Style Essentials and The Balancing Act

Have I mentioned recently how much I love answering questions? I received this one recently…

Here’s a very “hypothetical” question for you. How would you start
over if some tragedy befell your wardrobe and you were left with
formal gowns, lingerie, an old pair of jeans that stopped looking good
at least a year ago and a skirt that you’ve loved almost to death?
What are the essential basics? How does one embellish once these
basics are in stock? Do you have any shops to recommend? “Pretending”
that one is pretty cash-limited, how to keep a balance between clothes
that are “needs” (I can’t actually wear the lingerie to the
supermarket or the ball gowns to work) and things that are “desires”
(currently, a pair of red high heels)?

Dear M.,

Okay. A lot of questions there. Break it down now:

How would you start over?
Once I was over my initial shock & grief, I would go through my daily outfit photos… oh, wait! You probably don’t have those yet. (I wasn’t kidding, there really is value in doing this!) I would go through my old photos & pick out the ones where I was wearing clothing I loved. Then I would get organised. I would make some notes on the various items: why I liked them so much, what their shortcomings were, what sort of thing could be a suitable replacement. Say you had a blue cardigan that you loved & wore a lot, but when you think back more objectively, you realise it was a little too short, a bit natty around the edges, & blue… well, blue’s not a colour you wear that much. So maybe a grey cardigan that was a bit longer would be a good replacement. Obviously some things (like vintage items or really distinctive pieces) are going to be harder to replace.
I suggest making a list of items in your “dream wardrobe”. This can be as outrageous as you like. My list these days would probably contain at least a passing mention of a pair of Christian Louboutin heels, a Chanel handbag & a really nice knee-length coat for Winter. Anyway, you will find that simply making this list will help attract them to you. Yes, it sounds wishy-washy, but whether you believe in the Law of Attraction or not is irrelevant — this worked for me before I even knew about it. (A couple of years ago I wrote a list of things I wanted but thought I would probably never find, like a full-length white faux-fur coat & pointy turquoise high heels. After writing the list I pretty much forgot about it, but when I found it again a year later, I had about 80% of the items I wanted — the others I no longer desired.) Law of Attraction aside, having a list also means you have real things to hunt for when you go shopping.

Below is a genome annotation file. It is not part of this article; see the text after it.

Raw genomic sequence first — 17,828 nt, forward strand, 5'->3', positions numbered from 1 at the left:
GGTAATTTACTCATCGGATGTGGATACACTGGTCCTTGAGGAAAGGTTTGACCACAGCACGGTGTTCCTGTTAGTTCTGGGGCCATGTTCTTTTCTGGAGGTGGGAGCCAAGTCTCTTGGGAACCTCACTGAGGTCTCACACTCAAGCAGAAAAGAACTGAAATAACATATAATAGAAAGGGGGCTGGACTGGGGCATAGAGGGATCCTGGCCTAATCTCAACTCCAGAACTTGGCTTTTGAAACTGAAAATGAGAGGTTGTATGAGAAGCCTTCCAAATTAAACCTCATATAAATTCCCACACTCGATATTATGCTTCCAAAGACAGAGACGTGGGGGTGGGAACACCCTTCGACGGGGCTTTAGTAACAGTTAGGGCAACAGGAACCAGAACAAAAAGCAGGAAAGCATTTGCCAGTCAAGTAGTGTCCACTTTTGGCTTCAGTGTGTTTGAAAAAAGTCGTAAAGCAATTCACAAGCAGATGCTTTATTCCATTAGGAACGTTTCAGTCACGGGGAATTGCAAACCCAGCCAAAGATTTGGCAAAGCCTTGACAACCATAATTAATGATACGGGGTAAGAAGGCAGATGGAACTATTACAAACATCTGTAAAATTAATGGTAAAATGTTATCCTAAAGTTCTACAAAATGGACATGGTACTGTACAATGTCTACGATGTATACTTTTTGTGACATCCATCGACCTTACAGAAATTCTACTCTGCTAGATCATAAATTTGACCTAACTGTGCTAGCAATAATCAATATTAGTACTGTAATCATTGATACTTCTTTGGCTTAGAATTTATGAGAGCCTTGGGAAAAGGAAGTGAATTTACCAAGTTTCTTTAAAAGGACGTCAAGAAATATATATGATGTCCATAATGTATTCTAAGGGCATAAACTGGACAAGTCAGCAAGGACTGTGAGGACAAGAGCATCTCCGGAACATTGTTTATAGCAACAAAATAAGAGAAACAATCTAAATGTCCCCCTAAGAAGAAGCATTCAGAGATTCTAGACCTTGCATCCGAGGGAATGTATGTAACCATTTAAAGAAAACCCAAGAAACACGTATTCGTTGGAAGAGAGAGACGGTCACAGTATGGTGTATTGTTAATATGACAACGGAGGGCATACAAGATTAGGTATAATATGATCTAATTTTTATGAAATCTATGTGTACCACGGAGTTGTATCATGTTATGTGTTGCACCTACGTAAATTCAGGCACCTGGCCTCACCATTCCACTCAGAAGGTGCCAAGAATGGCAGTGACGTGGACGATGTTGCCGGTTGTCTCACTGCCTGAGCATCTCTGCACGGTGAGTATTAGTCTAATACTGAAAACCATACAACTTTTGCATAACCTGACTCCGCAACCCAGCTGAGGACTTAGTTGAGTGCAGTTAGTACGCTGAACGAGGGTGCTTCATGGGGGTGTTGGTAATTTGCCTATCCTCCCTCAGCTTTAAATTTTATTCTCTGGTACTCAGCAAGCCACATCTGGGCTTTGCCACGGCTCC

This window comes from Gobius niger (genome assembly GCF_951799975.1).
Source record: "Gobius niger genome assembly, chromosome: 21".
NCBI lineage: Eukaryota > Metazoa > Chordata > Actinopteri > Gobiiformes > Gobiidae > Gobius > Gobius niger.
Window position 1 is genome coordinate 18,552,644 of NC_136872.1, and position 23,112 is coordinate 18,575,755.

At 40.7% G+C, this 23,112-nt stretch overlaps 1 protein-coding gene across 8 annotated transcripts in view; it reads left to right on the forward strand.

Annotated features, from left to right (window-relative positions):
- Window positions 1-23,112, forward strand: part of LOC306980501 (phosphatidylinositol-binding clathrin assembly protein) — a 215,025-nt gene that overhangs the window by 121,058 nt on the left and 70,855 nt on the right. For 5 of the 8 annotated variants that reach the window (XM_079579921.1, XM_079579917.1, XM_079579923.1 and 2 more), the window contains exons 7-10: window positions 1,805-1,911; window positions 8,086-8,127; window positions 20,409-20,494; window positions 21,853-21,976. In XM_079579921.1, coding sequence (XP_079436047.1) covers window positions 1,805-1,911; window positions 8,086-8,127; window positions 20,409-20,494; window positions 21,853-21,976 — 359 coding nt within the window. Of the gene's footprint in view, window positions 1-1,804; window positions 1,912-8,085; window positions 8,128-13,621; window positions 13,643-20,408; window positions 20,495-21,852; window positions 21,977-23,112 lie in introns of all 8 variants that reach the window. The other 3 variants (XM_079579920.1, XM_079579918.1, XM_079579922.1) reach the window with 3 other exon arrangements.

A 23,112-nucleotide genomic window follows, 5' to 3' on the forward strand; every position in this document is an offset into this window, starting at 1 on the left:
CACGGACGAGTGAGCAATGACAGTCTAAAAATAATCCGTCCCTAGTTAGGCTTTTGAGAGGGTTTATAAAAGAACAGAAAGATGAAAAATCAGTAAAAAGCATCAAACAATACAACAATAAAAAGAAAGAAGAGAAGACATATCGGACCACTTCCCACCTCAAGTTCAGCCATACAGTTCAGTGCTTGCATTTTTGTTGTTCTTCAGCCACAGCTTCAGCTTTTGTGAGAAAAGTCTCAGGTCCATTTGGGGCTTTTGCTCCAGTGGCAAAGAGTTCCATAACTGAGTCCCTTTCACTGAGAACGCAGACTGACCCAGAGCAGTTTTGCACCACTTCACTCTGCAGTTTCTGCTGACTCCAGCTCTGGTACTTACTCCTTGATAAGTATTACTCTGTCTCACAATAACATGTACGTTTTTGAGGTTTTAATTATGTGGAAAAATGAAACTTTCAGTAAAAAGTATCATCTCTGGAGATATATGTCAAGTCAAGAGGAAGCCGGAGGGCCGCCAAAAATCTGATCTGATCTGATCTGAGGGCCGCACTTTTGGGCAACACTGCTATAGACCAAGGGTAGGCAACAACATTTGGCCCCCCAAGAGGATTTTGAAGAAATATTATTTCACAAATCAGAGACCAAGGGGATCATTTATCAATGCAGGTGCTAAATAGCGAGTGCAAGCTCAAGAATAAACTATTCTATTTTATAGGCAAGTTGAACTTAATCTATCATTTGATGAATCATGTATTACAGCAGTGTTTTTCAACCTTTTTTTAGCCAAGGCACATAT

There a few things to consider when you begin.
Working out what colours suit you is definitely a good starting point. Doing this will also make putting your wardrobe together MUCH easier, especially if you initially stick to only a couple of the colours from your palette. I personally have a lot of turquoise & royal blue clothing, which I supplement with black & grey classic pieces.
Make a commitment to amassing a good stock of wardrobe basics. The point of having a basic wardrobe is that it will prevent you from having those horrendous “I don’t know what to wear” moments. You will always have things that go together with ease.
The perennial rule of buying basics for your wardrobe is to always spend as much money as you can possibly afford. These things will last years if you take care of them & they are good quality to start with.

What are the essential basics?
The idea of wardrobe basics to me conjures up visions of my Aunt in a white shirt tucked into her jeans, with a set of pearls, a scarf tied around her neck & a nice pair of flats. Otherwise known as painfully conservative. Yes, if you were to put these together all at once, you would look a bit on the plain side — but you WOULD be well-dressed & classically stylish. The best thing is that you don’t HAVE to put them all together at once, so don’t fret. There is always a time for a white shirt, even if you end up wearing it with a pair of stockings & nothing else (like I did today).
So in my opinion, the “essential basics” for women are:
A little black dress (preferably two — one smart, one more casual)
> A pair of jeans that make you feel amazing
One pair of heel highs that are comfortable enough for you to be able to walk long distances in
One pair of flat, elegant shoes
A couple of white shirts
A neutrally-coloured suit
> A cardigan in a colour that goes with most of what you already own
A long, heavy, fitted winter coat
A pair of neutral-coloured pants
A flattering skirt (straight, bias-cut or a-line)
One really great bag.

Dear boys, don’t worry, I haven’t forgotten about you! Menswear is a big subject on its own, so I am going to tackle it in a separate article. Please email me with any specific questions you have — it will make the article much better!